Get ready to bake. It’s hot or humid in Lagos all year round. Not warm. Hot. Only from mid-December to January does the city cool off, when the Harmattan winds bring a plague of dust instead. When you arrive at the airport, have your sunglasses and hat ready. And skip the airport taxis: you’ll have to walk an unreasonable distance in the heat to get to their lot, sweating buckets. Plus, airport taxis are can be a little worse for wear, with unreliable air-conditioning. Get an Uber or Taxify, and ask your driver to crank the AC up to the max.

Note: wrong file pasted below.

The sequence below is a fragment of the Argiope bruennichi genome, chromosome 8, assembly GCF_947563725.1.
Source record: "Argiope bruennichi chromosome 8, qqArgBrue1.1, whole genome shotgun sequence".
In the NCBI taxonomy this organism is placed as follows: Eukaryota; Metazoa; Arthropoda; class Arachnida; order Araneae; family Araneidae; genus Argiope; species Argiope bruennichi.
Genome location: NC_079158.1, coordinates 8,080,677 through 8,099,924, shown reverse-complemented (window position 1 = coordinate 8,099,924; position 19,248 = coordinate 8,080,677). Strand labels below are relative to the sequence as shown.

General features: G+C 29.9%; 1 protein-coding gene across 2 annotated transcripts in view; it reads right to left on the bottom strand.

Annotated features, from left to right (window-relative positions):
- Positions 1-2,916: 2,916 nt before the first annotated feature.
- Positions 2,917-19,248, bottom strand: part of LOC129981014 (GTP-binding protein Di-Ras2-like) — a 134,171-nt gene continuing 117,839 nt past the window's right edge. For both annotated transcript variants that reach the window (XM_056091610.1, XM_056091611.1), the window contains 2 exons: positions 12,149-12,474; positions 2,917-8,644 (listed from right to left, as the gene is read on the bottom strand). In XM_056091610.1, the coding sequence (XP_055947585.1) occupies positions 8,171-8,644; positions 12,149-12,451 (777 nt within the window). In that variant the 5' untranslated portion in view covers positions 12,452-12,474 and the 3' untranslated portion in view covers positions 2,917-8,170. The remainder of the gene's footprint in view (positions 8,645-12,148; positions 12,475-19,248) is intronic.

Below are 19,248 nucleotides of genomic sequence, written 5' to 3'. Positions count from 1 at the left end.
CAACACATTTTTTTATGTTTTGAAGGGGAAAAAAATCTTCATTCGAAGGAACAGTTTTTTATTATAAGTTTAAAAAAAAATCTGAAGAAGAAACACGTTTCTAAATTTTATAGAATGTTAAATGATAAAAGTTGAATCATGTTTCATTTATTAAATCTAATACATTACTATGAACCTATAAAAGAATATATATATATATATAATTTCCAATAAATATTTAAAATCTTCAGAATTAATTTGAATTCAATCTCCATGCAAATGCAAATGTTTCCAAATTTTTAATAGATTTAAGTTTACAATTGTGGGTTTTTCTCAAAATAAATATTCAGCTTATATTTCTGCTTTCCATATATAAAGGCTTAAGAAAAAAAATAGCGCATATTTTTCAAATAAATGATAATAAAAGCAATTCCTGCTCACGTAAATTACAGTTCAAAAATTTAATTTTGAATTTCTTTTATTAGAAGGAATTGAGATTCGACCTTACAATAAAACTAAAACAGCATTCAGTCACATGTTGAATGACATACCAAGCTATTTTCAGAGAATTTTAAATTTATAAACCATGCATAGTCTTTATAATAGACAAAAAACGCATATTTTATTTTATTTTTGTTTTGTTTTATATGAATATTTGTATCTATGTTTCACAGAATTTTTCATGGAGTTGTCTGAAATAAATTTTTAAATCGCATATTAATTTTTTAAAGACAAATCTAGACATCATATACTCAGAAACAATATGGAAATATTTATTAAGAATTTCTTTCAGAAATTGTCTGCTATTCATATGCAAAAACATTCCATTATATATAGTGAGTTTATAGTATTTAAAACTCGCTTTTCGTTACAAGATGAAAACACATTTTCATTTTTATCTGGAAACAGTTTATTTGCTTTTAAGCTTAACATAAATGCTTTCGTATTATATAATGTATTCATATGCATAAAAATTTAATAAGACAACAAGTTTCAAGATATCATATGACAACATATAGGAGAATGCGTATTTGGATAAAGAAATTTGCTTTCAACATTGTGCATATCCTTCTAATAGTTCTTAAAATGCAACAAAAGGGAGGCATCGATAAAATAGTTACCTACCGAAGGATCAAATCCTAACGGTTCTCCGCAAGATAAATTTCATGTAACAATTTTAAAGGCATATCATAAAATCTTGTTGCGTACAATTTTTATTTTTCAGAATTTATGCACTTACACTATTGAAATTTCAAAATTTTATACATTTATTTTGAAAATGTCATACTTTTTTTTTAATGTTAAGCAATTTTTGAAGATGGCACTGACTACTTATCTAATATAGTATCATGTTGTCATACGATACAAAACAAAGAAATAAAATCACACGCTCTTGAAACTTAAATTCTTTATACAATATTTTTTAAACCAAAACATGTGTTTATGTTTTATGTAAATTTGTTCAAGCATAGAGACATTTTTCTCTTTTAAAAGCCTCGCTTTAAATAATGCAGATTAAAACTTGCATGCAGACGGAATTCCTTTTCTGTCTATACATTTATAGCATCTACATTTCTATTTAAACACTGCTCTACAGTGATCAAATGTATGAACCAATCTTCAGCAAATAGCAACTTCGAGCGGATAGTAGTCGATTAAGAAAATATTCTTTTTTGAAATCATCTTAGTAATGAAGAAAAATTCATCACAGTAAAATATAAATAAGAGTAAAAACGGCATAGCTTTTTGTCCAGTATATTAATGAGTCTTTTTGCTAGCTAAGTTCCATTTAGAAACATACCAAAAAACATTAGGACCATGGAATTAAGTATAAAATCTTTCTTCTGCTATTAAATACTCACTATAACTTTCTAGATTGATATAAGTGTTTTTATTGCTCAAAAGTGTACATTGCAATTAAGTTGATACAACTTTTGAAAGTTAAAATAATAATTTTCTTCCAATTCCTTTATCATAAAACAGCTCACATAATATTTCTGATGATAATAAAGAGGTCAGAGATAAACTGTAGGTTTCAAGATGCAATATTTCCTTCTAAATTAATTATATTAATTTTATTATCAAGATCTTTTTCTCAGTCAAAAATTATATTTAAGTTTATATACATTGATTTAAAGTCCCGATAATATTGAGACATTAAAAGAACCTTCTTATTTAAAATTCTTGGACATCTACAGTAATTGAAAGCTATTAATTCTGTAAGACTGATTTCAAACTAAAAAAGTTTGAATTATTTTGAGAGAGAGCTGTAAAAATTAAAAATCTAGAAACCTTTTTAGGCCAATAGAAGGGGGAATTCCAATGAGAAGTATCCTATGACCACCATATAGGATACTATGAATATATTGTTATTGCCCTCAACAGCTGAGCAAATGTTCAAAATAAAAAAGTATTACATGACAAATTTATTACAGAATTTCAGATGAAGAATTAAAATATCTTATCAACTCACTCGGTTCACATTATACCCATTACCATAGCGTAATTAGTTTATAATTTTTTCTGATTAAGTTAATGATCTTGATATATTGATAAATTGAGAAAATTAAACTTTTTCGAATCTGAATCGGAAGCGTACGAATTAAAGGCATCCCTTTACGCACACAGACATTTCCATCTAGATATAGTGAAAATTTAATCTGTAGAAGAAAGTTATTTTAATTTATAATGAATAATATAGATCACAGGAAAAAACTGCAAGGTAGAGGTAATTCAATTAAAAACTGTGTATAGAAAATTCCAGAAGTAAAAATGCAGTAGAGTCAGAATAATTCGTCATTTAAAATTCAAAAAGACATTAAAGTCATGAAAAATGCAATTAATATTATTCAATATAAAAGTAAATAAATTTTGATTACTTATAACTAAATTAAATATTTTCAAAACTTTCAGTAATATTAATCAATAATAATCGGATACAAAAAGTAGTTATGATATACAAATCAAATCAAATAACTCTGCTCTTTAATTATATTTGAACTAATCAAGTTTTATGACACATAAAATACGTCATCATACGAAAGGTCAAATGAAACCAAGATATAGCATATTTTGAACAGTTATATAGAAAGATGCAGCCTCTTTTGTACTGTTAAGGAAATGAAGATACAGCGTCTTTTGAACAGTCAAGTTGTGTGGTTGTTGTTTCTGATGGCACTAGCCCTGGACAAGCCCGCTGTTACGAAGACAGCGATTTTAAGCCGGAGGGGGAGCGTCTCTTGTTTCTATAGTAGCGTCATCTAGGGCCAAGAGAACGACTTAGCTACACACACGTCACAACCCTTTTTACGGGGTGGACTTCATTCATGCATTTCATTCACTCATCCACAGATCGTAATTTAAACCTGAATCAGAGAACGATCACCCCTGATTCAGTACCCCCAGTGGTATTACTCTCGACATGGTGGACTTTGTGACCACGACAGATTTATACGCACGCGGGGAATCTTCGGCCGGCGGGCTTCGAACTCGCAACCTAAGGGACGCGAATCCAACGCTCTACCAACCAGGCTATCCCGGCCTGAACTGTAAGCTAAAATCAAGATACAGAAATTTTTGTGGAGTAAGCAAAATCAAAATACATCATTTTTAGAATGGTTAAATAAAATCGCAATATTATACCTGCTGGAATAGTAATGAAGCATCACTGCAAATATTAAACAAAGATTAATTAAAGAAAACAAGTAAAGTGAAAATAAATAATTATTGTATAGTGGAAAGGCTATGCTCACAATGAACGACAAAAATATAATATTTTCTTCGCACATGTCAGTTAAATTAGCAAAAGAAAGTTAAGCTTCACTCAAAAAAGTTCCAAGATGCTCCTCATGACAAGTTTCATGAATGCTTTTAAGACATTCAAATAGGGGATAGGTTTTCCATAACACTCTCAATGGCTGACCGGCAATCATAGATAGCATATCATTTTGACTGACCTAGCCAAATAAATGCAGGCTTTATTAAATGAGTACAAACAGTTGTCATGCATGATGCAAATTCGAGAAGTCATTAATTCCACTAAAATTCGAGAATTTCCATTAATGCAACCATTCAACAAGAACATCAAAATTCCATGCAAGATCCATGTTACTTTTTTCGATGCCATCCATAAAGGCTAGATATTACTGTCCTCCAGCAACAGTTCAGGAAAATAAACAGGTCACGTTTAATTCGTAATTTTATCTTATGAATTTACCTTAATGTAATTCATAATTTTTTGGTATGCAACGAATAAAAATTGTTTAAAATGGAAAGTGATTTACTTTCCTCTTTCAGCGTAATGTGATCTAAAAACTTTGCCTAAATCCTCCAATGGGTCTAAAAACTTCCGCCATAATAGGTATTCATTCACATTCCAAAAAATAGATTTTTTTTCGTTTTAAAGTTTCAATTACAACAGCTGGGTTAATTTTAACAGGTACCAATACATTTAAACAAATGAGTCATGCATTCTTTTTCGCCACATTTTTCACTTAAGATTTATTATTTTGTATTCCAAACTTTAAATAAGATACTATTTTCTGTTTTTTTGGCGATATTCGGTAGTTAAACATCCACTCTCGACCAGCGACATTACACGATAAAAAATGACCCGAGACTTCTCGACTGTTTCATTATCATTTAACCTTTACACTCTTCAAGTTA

Pay tribute to a local legend. First-time visitors to Lagos must make a pilgrimage to the New Afrika Shrine, a monument to the city’s best-known musical ambassador: Afrobeat pioneer, activist, and all-around legend Fela Kuti. In the 70s and 80s, Kuti taunted Nigeria’s military government with his hugely popular music. Stung by some pointed criticism, in 1977 the army general sent 1,000 soldiers to raze Kuti’s compound and self-declared republic, which housed his family, band members, recording studio, and a nightclub. In 2000, Kuta’s son, Femi, built the New Afrika Shrine in the spirit of his father’s original base, not far from the old premises in Ikeja. Now, it’s a shrine to Kuti’s life and an open-air club venue with a lively program of music, gatherings, and good times. Come for the education, the atmosphere, the snacks, the drinks made from local herbs—and really fat blunts.